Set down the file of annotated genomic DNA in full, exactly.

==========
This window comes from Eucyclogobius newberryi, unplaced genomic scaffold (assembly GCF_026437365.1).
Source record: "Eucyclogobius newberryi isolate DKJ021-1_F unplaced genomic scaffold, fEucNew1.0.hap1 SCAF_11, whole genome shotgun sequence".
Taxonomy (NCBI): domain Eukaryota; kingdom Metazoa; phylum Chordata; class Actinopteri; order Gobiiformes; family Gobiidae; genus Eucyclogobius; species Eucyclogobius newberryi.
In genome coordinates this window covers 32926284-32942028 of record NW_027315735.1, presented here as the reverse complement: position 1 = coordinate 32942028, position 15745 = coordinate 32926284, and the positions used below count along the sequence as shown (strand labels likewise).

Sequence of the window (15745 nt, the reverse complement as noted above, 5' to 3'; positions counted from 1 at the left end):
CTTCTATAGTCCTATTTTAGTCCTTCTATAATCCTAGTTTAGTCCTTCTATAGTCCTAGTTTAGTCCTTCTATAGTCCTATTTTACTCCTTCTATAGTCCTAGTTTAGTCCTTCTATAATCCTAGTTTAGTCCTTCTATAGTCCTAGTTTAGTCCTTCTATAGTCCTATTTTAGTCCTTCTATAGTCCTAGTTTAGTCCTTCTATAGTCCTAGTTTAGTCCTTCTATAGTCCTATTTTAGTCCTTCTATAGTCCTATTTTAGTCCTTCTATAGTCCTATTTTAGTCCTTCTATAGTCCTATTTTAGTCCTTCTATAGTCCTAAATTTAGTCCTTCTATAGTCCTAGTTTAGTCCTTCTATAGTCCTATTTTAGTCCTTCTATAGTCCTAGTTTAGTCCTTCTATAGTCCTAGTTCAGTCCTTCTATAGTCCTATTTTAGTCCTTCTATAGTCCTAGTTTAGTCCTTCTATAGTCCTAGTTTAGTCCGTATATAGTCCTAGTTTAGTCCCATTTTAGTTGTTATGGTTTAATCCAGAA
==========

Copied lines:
This window comes from Eucyclogobius newberryi, unplaced genomic scaffold (assembly GCF_026437365.1).
Source record: "Eucyclogobius newberryi isolate DKJ021-1_F unplaced genomic scaffold, fEucNew1.0.hap1 SCAF_11, whole genome shotgun sequence".
Taxonomy (NCBI): domain Eukaryota; kingdom Metazoa; phylum Chordata; class Actinopteri; order Gobiiformes; family Gobiidae; genus Eucyclogobius; species Eucyclogobius newberryi.
In genome coordinates this window covers 32926284-32942028 of record NW_027315735.1, presented here as the reverse complement: position 1 = coordinate 32942028, position 15745 = coordinate 32926284, and the positions used below count along the sequence as shown (strand labels likewise).

Sequence of the window (15745 nt, the reverse complement as noted above, 5' to 3'; positions counted from 1 at the left end):
CTTCTATAGTCCTATTTTAGTCCTTCTATAATCCTAGTTTAGTCCTTCTATAGTCCTAGTTTAGTCCTTCTATAGTCCTATTTTACTCCTTCTATAGTCCTAGTTTAGTCCTTCTATAATCCTAGTTTAGTCCTTCTATAGTCCTAGTTTAGTCCTTCTATAGTCCTATTTTAGTCCTTCTATAGTCCTAGTTTAGTCCTTCTATAGTCCTAGTTTAGTCCTTCTATAGTCCTATTTTAGTCCTTCTATAGTCCTATTTTAGTCCTTCTATAGTCCTATTTTAGTCCTTCTATAGTCCTATTTTAGTCCTTCTATAGTCCTAAATTTAGTCCTTCTATAGTCCTAGTTTAGTCCTTCTATAGTCCTATTTTAGTCCTTCTATAGTCCTAGTTTAGTCCTTCTATAGTCCTAGTTCAGTCCTTCTATAGTCCTATTTTAGTCCTTCTATAGTCCTAGTTTAGTCCTTCTATAGTCCTAGTTTAGTCCGTATATAGTCCTAGTTTAGTCCCATTTTAGTTGTTATGGTTTAATCCAGAA